Biology 2

Teachers: dr. Petra Korać, associate professor, dr. Toni Nikolić, professor
Associates: dr. Tomislav Domazet-Lošo, associate professor, dr. Kristian Vlahoviček, professor
Semester: second
ECTS: 5
Required course

The main objective of the course is to introduce to students the application of mathematics, statistics and computational science in quantitative biology.

  1. Prepare diverse types of biological research data for analysis.
    Students will be able to classify and describe diverse types of biological research data including genomic, transcriptomic, phenotypic and environmental data. They will be able to identify analyses appropriate for different types of data, and explain their theoretical foundations.
  2. Become proficient with quantitative methods for analyzing biological data.
    Students will understand concepts and techniques for quantitatively evaluating biological data and discriminating which statistical test(s) and algorithms are most appropriate for analyzing the data. They will be able to apply and extend analytical methods, models and theories to biological datasets. Using software that is widely used in biological research, they will be able to execute statistical tests and algorithms and create publication-quality graphics based on the data.
  3. Be able to critically evaluate published biological research studies effectively.
    Students will demonstrate proficiency in reading, interpreting, and discussing research studies that use bioinformatics and quantitative techniques. They will be able to describe, present, and critically evaluate analytical methods, models and theories used in published research, and identify, where relevant, more appropriate alternatives.
  1. Population and quantitative genetics – Heritability and its applications,
  2. Molecular evolution – Molecular phylogenetics methods and their applications,
  3. Tumours, Communication of tumour and tumour microenvironment, Correlation studies, Model making,
  4. Ecotoxicology – Anthropogenic compounds in aquatic ecosystems: quantitative assessment of negative impacts,
  5. Computational biology – Next generation sequencing and metagenomics,
  6. Biophysics – Models in biophysics of cell division,
  7. Ecology – Vegetation science and spatial data,
  8. Biodiversity – Classification systems, numerical taxonomy and phenetic approach,
  9. Evolutionary genomics – Introduction to phylostratigraphy and its applications.
  • Course objectives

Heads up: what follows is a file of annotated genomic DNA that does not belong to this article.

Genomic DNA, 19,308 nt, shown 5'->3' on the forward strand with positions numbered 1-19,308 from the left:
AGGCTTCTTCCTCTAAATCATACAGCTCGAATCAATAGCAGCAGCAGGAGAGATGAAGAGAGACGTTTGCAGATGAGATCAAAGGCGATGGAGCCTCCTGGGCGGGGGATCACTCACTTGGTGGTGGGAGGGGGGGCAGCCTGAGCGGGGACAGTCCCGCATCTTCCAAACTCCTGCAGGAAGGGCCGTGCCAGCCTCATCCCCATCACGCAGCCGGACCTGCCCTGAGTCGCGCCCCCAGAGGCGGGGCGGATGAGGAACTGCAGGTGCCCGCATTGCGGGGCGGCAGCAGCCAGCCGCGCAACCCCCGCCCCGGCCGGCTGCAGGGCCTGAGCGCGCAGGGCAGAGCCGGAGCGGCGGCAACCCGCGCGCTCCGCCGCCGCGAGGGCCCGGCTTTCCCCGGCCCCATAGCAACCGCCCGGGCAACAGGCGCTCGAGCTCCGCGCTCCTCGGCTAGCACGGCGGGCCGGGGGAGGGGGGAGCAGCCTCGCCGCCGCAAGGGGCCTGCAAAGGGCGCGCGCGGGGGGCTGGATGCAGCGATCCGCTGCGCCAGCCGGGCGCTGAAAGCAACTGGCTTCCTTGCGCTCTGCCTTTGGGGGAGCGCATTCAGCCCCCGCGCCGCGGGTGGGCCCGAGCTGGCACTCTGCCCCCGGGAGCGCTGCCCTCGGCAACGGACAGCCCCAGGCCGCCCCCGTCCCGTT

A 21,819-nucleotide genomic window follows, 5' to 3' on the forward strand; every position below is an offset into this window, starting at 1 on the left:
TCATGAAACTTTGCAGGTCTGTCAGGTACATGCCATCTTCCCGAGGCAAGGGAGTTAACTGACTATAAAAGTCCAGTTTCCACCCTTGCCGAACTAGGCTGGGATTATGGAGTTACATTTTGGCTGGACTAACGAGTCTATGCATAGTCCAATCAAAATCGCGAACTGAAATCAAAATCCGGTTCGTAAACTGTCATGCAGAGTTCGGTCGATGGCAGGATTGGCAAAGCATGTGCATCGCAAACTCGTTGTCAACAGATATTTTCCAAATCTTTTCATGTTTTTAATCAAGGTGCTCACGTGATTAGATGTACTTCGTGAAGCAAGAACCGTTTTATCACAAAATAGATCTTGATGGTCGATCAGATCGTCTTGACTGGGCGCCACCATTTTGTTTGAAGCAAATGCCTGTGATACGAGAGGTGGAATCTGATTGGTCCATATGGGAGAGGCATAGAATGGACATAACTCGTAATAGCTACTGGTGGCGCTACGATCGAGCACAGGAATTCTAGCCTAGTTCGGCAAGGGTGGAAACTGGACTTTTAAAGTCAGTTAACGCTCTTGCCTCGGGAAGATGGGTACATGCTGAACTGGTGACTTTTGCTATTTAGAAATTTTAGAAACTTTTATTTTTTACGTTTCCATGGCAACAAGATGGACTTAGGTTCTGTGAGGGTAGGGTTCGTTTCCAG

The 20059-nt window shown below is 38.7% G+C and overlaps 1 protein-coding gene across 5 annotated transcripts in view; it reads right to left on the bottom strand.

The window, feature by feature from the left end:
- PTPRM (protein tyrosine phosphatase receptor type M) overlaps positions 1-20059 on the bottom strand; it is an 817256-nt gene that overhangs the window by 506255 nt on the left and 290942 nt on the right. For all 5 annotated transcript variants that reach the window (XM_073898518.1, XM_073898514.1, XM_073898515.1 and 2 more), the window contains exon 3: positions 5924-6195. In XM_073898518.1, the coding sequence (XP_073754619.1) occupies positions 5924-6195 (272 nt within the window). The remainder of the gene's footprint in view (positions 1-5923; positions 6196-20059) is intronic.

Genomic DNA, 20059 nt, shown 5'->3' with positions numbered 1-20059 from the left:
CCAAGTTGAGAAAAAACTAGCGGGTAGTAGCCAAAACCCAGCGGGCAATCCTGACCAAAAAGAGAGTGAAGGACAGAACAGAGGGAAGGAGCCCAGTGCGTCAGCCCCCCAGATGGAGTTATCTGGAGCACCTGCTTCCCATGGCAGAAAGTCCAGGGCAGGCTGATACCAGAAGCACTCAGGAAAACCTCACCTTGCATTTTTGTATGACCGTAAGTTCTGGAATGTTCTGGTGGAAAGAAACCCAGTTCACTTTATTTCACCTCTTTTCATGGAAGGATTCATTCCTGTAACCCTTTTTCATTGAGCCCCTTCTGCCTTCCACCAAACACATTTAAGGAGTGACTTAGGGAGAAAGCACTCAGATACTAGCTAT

The main objective of the course is to introduce to students the application of mathematics, statistics and computational science in quantitative biology.

  • Expected learning outcomes

    1. Prepare diverse types of biological research data for analysis.
      Students will be able to classify and describe diverse types of biological research data including genomic, transcriptomic, phenotypic and environmental data. They will be able to identify analyses appropriate for different types of data, and explain their theoretical foundations.
    2. Become proficient with quantitative methods for analyzing biological data.
      Students will understand concepts and techniques for quantitatively evaluating biological data and discriminating which statistical test(s) and algorithms are most appropriate for analyzing the data. They will be able to apply and extend analytical methods, models and theories to biological datasets. Using software that is widely used in biological research, they will be able to execute statistical tests and algorithms and create publication-quality graphics based on the data.
    3. Be able to critically evaluate published biological research studies effectively.
      Students will demonstrate proficiency in reading, interpreting, and discussing research studies that use bioinformatics and quantitative techniques. They will be able to describe, present, and critically evaluate analytical methods, models and theories used in published research, and identify, where relevant, more appropriate alternatives.
  • Course content

    1. Population and quantitative genetics – Heritability and its applications,
    2. Molecular evolution – Molecular phylogenetics methods and their applications,
    3. Tumours, Communication of tumour and tumour microenvironment, Correlation studies, Model making,
    4. Ecotoxicology – Anthropogenic compounds in aquatic ecosystems: quantitative assessment of negative impacts,
    5. Computational biology – Next generation sequencing and metagenomics,
    6. Biophysics – Models in biophysics of cell division,
    7. Ecology – Vegetation science and spatial data,
    8. Biodiversity – Classification systems, numerical taxonomy and phenetic approach,
    9. Evolutionary genomics – Introduction to phylostratigraphy and its applications.
PMF
EU fondovi
UNI-ZG